One is that, by way of comparison, two VT massacres happen every day in Iraq (more if you want to add in victims of crime; one estimate places the total deaths per day in Iraq around 500).

Another is really scary, and really sad: the victim's bodies are hardly even cold, and already the chickenhawks are beating their chests and saying how manly they would have been over there (I know nobody here is expressing that opinion, so please don't anyone take the statement the wrong way).

I have to agree, however- in hindsight there appears to have been a great many warning signs about how disturbed this guy was.  But that always seems to be the case: hindsight sees everything.
« Last Edit: April 18, 2007, 12:29:59 AM by unbreakable » Logged
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« Reply #92 on: April 18, 2007, 01:30:48 AM »

Quote from: unbreakable on April 18, 2007, 12:22:02 AM

There are two pretty amazing things about this ordeal. 

One is that, by way of comparison, two VT massacres happen every day in Iraq (more if you want to add in victims of crime; one estimate places the total deaths per day in Iraq around 500).

Another is really scary, and really sad: the victim's bodies are hardly even cold, and already the chickenhawks are beating their chests and saying how manly they would have been over there (I know nobody here is expressing that opinion, so please don't anyone take the statement the wrong way).

I have to agree, however- in hindsight there appears to have been a great many warning signs about how disturbed this guy was.  But that always seems to be the case: hindsight sees everything.

Give me a break.     This post angers me so much that I'll stop here.
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« Reply #93 on: April 18, 2007, 05:18:24 AM »

Well I'll disconnect from the conversation as well, then.  I didn't join the discussion to piss anyone off.
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« Reply #94 on: April 18, 2007, 01:20:01 PM »

Quote from: unbreakable on April 18, 2007, 05:18:24 AM

Well I'll disconnect from the conversation as well, then.  I didn't join the discussion to piss anyone off.

Ok I must have been in a foul mood last night.   I'm not as angered this morning.   I do disagree completely though.   How's that?  Tongue smile
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« Reply #95 on: April 18, 2007, 01:37:41 PM »

I'm not sure I understand the anger at the blog. It's a valid question. ANd it's valid to state that absent the circumstance we can claim to have done any number of things.

But it is interesting that no one attempted to intercede.

On a completely different note, I'm flabberghasted at the loss to humanity in this conflict.  I came to a realization after this that has eluded me even in the wake of 9/11.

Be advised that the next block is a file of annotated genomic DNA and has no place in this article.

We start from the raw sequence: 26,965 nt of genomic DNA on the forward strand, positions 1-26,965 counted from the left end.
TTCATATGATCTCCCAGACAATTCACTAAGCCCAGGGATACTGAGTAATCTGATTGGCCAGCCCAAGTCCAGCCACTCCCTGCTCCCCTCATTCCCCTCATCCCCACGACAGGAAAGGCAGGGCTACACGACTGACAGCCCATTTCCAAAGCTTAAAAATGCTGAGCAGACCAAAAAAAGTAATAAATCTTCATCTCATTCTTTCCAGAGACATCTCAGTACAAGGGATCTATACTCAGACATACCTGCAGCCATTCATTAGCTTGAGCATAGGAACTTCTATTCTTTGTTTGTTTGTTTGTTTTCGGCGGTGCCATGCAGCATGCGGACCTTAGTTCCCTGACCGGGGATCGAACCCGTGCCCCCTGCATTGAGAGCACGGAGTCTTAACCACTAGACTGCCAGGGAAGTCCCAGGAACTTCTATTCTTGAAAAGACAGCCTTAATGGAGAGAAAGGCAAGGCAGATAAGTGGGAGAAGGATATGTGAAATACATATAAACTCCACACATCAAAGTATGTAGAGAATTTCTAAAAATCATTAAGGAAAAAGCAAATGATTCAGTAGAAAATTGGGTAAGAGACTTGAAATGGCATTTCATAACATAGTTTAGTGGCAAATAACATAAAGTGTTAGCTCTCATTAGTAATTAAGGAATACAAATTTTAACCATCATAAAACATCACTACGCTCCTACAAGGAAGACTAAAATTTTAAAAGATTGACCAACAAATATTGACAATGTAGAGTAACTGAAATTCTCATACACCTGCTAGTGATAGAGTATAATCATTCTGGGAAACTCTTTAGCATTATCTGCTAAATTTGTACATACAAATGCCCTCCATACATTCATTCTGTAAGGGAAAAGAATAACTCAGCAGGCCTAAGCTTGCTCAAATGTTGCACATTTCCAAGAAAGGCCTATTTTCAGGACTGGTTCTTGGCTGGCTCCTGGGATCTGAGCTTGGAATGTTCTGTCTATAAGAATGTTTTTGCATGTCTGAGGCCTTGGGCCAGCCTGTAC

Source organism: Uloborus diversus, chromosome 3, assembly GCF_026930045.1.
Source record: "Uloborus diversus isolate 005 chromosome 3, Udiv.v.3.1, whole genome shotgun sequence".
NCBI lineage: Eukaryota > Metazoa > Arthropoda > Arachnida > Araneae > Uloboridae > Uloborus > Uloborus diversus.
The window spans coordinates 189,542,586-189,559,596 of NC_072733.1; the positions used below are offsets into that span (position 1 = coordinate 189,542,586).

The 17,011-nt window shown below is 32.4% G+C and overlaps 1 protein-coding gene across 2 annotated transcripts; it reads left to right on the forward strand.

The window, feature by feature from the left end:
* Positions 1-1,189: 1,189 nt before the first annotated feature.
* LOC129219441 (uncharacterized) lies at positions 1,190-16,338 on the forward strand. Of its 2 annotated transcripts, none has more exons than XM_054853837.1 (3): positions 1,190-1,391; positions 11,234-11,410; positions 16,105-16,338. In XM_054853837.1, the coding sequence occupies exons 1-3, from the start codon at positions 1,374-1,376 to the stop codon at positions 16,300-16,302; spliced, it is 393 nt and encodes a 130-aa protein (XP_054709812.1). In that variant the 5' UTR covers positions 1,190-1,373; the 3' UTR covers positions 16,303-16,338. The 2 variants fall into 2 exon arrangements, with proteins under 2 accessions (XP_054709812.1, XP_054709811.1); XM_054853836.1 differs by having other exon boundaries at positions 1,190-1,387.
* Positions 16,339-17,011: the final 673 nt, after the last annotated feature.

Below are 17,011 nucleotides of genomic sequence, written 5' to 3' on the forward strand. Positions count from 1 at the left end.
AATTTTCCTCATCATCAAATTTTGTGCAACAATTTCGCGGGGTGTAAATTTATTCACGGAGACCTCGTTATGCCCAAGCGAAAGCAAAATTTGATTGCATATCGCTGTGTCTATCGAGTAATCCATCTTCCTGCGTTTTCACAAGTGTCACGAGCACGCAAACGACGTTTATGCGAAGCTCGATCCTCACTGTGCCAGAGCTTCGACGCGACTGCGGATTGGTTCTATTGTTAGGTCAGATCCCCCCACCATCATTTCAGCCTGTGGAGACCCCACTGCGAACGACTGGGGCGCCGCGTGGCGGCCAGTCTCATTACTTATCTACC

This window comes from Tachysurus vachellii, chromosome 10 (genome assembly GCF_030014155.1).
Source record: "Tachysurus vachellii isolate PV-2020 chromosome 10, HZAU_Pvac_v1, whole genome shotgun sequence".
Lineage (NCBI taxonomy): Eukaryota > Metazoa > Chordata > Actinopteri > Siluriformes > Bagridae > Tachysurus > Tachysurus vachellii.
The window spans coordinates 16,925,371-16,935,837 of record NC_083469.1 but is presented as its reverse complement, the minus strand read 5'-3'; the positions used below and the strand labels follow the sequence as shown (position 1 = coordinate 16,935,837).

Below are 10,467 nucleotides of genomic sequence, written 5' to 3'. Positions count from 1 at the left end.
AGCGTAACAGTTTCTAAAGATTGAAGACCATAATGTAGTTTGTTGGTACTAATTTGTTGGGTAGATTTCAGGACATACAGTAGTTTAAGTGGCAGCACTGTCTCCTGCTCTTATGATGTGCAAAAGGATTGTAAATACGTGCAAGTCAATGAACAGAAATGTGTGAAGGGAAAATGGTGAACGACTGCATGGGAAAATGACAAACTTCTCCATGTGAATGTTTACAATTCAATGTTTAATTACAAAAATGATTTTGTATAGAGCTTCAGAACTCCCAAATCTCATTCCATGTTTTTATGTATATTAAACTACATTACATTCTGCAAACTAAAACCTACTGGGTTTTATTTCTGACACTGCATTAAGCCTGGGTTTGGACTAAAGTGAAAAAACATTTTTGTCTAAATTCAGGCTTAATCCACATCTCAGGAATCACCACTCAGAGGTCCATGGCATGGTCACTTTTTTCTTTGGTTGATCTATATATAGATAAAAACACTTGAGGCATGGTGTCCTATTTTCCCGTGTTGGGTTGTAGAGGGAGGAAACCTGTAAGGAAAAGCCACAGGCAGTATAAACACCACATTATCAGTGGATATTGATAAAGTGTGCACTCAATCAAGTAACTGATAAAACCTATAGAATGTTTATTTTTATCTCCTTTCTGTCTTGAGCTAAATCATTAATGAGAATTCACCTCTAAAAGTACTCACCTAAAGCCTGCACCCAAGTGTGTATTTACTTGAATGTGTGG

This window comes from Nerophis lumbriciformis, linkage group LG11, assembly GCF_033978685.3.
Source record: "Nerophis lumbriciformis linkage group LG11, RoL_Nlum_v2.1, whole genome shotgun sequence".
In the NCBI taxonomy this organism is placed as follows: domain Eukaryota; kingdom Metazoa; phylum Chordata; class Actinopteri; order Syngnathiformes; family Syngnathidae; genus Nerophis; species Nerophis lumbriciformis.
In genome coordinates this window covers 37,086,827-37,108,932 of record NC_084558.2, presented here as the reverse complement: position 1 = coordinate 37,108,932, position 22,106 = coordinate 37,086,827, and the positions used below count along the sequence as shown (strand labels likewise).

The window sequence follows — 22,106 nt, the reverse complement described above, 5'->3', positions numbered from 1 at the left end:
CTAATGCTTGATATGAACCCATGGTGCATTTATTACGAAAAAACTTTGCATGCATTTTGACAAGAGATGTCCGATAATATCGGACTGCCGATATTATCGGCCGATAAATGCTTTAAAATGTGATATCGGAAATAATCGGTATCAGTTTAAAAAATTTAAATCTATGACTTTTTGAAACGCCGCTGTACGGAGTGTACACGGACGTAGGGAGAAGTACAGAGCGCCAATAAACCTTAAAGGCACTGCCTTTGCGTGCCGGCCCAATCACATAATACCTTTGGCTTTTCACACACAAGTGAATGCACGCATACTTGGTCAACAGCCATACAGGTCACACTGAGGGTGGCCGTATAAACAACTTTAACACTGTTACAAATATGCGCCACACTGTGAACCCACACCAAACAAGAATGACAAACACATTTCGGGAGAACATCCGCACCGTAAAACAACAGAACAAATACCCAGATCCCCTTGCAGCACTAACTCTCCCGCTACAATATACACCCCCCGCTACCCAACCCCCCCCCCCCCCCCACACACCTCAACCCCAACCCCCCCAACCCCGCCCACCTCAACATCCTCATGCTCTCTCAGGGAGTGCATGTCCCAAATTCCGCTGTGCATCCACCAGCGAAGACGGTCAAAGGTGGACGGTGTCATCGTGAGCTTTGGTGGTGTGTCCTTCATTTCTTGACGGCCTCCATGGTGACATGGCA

Take for example that one prof who was considered one of the top five biomedical researchers in teh country.  He was working something to do with CP.  Perhaps hundreds or thousands of people are impacted by his death indirectly because of the research that's no longer being done him.

Then there's the Holocaust survivor. Recognized to the hilt in his profession. Also, there was the Professor who won award after award for his teaching.

All that wiped out in a flash.  Not to mention the students. All that potential gone.

The power of impact that even one person has is beyond comprehension. 
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« Reply #96 on: April 18, 2007, 01:41:09 PM »

Quote from: depward on April 17, 2007, 09:06:12 PM

The Smoking Gun has a one-man play he wrote for his creative writing class.  Be warned - there's language in there.

http://www.thesmokinggun.com/archive/years/2007/0417071vtech1.html

Wow.  That is fucked up.
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« Reply #97 on: April 18, 2007, 01:49:45 PM »

We've boycotted news in this house until the media frenzy ends.. How many times do we have to see the same thing?  This nonsense has the same path: Shock, Awe, examination, blame, retribution..  Same cycle, different tragedy.. The gun control nuts will come out of the woodwork, the pro gun freaks will come out of the woodwork.  Laws will be passed, security tightened, and in the end, nothing will change other than money changing hands for nothing.  So why bother listing and watching the nonsense unfold?  We look like idiots..

Secondly, something is wrong when a fruitcake can walk into a store and walk out with 500 rounds of ammunition and a 9mm.  Spare me the second amendment arguments and our need for guns to protect us from an oppressive government. I am not simplistic enough to think our little handguns offer us anything more than a placebo when faced with a government that has unspeakable weapons and power.   Do you really think they'd give a shit about our handguns when they can just chem-spray us, or toss some viruses into a spinach patch and wipe us out?  Lets be realistic here, the guns are useless, and we're being manipulated to use them on ourselves like simpletons under the guise that we need them to fight tyranny.